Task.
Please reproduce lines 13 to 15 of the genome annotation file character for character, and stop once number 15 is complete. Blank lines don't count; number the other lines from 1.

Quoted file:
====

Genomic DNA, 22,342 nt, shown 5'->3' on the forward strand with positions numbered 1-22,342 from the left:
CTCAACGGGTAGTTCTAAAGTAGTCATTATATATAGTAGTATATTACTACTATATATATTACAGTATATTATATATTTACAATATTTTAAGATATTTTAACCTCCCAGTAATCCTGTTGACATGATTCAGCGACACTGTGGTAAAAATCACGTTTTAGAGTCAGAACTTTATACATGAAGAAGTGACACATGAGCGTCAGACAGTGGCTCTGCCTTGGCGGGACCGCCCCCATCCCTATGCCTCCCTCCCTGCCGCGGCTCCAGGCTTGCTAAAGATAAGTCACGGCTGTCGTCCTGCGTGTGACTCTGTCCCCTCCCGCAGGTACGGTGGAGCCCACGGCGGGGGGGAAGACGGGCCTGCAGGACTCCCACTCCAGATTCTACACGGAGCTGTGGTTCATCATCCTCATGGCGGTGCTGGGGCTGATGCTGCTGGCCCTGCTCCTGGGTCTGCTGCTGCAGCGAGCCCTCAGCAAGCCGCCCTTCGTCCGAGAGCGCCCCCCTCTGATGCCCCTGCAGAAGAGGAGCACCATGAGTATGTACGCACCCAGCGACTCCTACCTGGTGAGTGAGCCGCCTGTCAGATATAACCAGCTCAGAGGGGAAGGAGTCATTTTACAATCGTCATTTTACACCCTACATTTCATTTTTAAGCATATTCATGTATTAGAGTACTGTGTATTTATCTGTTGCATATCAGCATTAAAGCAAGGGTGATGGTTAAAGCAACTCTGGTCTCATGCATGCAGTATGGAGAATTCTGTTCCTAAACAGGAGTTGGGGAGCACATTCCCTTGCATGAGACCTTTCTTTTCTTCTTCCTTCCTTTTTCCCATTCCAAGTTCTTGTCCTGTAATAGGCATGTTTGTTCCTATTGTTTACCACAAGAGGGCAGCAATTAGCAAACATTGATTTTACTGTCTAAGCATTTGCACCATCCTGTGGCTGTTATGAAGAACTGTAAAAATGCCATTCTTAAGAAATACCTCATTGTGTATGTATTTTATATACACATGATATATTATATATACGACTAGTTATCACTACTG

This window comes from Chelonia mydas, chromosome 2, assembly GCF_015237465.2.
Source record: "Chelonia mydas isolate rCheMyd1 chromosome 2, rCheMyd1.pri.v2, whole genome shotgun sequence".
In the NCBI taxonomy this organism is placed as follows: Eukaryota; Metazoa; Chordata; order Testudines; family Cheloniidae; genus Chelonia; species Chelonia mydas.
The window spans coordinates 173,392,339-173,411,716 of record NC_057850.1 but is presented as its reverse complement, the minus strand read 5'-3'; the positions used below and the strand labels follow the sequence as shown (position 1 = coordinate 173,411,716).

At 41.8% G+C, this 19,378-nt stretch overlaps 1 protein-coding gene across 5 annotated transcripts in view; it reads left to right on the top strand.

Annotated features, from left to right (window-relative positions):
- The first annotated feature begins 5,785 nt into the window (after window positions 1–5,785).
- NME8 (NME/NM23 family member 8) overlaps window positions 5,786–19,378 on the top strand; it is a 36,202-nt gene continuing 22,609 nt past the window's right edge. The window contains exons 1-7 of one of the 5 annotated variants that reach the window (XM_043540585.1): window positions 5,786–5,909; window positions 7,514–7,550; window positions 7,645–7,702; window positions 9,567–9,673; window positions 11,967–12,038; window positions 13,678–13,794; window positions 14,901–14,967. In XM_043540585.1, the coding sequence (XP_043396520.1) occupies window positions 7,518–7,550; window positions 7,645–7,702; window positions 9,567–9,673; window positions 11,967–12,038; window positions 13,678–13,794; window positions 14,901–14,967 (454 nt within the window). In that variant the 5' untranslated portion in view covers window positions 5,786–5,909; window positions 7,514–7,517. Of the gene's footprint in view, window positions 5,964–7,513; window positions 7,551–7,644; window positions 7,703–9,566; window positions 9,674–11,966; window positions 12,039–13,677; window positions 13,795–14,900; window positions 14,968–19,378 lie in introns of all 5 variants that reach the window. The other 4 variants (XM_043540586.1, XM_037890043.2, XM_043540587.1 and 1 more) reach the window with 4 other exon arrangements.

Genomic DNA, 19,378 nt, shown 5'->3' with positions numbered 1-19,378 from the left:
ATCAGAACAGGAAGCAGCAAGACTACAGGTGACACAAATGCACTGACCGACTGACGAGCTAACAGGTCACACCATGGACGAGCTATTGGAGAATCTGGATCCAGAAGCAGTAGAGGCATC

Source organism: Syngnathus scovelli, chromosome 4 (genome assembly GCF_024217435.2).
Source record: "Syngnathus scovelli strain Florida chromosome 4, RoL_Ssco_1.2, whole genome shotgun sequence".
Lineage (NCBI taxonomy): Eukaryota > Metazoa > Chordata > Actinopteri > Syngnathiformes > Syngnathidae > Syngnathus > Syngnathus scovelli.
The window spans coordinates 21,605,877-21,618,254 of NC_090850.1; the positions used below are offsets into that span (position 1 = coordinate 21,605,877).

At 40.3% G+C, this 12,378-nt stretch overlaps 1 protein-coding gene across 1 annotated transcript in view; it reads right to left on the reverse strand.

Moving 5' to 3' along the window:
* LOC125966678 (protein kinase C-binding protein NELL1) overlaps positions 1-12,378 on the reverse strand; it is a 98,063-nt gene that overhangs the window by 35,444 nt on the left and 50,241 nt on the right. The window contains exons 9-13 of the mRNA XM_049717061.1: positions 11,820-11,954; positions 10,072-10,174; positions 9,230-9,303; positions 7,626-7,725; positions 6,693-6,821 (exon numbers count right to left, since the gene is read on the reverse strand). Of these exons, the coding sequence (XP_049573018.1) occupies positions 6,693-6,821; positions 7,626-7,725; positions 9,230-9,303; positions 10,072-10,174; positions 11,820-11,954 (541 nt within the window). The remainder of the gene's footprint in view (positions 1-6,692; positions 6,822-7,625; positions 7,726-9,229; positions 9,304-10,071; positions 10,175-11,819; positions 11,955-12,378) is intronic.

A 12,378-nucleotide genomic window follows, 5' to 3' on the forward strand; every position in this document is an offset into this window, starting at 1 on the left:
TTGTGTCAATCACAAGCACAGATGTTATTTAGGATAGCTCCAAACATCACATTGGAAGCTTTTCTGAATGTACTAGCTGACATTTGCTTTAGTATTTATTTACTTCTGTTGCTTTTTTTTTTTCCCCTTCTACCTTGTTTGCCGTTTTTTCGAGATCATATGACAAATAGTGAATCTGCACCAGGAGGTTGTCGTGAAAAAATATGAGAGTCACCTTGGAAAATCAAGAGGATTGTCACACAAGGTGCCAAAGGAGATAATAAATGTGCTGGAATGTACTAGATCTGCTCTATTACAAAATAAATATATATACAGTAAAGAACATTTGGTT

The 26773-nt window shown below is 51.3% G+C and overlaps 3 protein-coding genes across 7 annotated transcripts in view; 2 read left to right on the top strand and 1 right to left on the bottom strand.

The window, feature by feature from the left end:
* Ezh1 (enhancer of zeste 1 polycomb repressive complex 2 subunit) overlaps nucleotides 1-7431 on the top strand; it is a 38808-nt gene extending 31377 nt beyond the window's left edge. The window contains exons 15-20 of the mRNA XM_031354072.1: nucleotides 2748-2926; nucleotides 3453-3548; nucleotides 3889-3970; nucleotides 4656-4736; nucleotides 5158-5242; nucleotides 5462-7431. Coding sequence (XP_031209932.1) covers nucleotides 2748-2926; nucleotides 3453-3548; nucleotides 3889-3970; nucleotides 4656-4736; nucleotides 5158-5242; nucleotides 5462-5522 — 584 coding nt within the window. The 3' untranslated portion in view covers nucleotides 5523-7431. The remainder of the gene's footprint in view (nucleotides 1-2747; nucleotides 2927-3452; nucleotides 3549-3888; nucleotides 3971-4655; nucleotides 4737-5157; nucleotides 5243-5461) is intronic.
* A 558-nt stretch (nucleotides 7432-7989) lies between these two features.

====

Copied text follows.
Source organism: Syngnathus scovelli, chromosome 4 (genome assembly GCF_024217435.2).
Source record: "Syngnathus scovelli strain Florida chromosome 4, RoL_Ssco_1.2, whole genome shotgun sequence".
Lineage (NCBI taxonomy): Eukaryota > Metazoa > Chordata > Actinopteri > Syngnathiformes > Syngnathidae > Syngnathus > Syngnathus scovelli.